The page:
The 12-Bar Blues: The Complete Guide for Guitar Value Pack includes a book, 2 audio CDs, and a DVD solely devoted to providing you with all the technical tools necessary for playing 12-bar blues with authority. The term “12-bar blues” has become synonymous with blues music and is the basis for an incredible body of jazz, rock 'n' roll, and other forms of popular music. You'll learn blues styles like Chicago, minor, slow, bebop, and more, while focusing on boogie, shuffle, swing, riff, and jazzy blues progressions. 49 full-band tracks are included on the accompanying CD, and the DVD includes a complete one-hour course!
"12 Bar Blues" is the debut solo album from Stone Temple Pilots singer Scott Weiland. Its sound and style differs greatly from his band's releases.
At age 33 for this one, Mance (piano), with Bob Cranshaw (bass) and Mickey Roker (drums), has all the jazz and blues bases covered, going back to boogie and stride, through swing and bop, with a couple of more modernistic numbers rounding out this complete overview of classic American soul-based black music. Mance evokes wonderfully patient, romantic notions on "Creole Love Call," with creamy, molasses-like melodicism stirred by Roker's expert brush work. "Yancey Special" has Mance digging in and getting down as Roker shuffles along. "In the Evening" is much more tinkling and upbeat here than Leroy Carr wrote it, whereas the hard-swinging "Jumpin' the Blues" is as much fun to hear as it must have been to play…
Midnight Stoppers celebrates the post war blues pianists and explores how their sound had its origins in the '30s and '40s, when boogie-woogie piano and the Chicago-centric small combo “Bluebird sound" held sway. Compiled by blues authority Mike Rowe, Midnight Stoppers presents 70 masterpieces by 34 pianists, including legendary names like Otis Spann, Memphis Slim, Big Maceo, Sunnyland Slim and Albert Ammons, as well as the unsung heroes of the keyboards.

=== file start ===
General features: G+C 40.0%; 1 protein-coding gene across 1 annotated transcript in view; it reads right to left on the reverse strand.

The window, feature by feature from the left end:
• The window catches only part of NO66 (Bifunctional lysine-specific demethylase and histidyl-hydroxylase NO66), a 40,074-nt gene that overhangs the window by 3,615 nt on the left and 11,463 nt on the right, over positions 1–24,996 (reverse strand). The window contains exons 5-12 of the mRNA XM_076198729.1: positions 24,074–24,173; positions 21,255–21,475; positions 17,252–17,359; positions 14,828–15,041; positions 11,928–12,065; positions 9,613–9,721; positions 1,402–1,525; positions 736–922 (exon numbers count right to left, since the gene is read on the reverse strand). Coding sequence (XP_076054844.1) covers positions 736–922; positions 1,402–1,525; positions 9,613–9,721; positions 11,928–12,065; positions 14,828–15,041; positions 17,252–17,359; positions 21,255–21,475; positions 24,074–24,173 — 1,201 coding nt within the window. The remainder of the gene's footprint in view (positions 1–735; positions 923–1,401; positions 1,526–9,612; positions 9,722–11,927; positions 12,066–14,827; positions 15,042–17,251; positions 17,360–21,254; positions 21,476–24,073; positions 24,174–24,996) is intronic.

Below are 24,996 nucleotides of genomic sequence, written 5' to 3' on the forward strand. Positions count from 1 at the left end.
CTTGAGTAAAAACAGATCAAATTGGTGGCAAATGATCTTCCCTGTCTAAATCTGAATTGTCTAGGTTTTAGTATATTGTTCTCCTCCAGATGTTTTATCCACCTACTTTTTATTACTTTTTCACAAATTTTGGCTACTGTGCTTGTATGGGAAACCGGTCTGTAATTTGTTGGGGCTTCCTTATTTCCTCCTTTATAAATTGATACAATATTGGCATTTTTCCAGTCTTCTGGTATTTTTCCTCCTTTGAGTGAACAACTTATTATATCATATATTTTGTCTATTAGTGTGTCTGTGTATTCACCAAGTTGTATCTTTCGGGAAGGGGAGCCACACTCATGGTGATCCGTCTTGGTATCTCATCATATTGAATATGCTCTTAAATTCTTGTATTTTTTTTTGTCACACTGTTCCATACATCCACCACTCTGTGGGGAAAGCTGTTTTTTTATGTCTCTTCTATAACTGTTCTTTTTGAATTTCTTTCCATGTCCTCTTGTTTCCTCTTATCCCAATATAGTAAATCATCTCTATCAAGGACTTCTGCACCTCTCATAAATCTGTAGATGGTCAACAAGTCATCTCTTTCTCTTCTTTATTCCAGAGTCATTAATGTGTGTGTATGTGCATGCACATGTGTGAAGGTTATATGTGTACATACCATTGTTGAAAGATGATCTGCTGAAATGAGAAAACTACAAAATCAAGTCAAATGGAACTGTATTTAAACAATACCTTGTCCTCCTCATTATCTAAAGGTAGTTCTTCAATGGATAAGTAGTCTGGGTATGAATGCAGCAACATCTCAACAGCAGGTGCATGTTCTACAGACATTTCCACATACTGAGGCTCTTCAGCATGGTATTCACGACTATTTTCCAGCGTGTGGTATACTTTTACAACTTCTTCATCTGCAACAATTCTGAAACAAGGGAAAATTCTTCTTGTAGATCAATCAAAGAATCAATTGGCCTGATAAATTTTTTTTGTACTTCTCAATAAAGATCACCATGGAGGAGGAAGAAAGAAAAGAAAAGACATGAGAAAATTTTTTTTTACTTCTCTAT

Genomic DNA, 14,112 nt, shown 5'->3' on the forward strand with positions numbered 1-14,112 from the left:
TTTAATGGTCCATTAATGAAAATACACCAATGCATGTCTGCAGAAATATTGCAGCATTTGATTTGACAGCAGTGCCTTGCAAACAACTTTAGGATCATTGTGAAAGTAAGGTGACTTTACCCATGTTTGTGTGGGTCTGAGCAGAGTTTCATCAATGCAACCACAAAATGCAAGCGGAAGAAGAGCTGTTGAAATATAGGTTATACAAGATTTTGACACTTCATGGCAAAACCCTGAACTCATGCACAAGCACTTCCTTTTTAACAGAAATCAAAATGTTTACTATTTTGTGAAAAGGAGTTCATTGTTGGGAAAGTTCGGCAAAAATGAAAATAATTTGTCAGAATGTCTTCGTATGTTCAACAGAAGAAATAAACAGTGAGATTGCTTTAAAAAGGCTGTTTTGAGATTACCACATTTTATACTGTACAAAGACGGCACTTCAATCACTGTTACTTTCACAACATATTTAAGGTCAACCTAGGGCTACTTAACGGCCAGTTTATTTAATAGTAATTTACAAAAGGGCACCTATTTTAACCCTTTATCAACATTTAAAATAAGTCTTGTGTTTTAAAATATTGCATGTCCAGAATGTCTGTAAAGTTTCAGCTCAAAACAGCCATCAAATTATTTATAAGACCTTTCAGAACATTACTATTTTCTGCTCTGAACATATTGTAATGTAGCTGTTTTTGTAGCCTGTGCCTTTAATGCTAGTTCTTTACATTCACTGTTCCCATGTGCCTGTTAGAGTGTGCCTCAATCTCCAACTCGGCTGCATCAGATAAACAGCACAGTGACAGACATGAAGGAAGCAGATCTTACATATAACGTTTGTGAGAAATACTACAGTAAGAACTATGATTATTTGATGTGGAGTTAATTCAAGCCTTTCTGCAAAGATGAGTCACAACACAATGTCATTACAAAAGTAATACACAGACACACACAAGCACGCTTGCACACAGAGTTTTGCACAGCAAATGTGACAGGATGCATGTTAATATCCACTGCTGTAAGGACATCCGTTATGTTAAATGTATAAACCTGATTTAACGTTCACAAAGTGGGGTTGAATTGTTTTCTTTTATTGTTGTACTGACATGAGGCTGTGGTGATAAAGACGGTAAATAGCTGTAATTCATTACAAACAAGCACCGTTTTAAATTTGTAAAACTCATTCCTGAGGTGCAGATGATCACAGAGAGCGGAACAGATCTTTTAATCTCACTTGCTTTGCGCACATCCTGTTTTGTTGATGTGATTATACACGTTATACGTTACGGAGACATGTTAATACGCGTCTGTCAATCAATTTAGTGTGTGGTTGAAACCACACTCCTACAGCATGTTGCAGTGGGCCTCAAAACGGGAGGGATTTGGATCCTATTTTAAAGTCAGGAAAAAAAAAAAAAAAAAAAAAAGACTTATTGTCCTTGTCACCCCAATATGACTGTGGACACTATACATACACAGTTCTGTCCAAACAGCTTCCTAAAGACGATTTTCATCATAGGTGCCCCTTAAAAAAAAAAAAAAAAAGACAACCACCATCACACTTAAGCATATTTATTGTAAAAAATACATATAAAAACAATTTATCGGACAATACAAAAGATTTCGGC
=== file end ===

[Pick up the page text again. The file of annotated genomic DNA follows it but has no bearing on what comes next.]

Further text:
Blues-Rock with a touch of funk and soul. Digging in the blues, inspiring lyrics, female backing vocals and electric guitar solos. The song BACK TO THE DIRTY TOWN today is a worldwide classic of the fans of blues and Blues Rock. On countless playlists, on YouTube, on Spotify and radio stations this song is heard by tens of thousands of people daily. The Blues Mystery live have been titled as “the blues that makes you happy”. With their unique own style, they've mainly been playing festivals and clubs in Switzerland, Germany and France. Influenced by greats like Eric Clapton, Buddy Guy, Muddy Waters or James Brown, they compose very song oriented as for example Fleetwood Mac, ZZ Top or the Rolling Stones do, they’re not stuck to the 12 bar Blues. They've released their first album THE BLUES MYSTERY in 2013, the second one called DIESEL ROCK in 2015. Since end of 2017 they’ve launched THE BLUES MYSTERY TV, giving dynamics to their YouTube channel, the first show launched was “Walter’s Blues & Rock Talk”.
Music was paramount in New Orleans, a town where they liked jazz with their blues. Regular blues musicians like Richard ‘Rabbit’ Brown got on disc when the record companies came to town. In general bluesmen and women came from out of town for their sessions, Texans like Lillian Glinn, Will Day, Oscar Woods and Blind Willie Johnson or Mississippians Bo Carter, the Mississippi Sheiks and Walter Jacobs, or out-of-towners like Little Brother Montgomery. New Orleans also saw the first recordings by fascinating Cajun musicians like Amédé Ardoin, Dewey Segura, Lawrence Walker and Cléoma Falcon, who put down their version of 12-bar blues.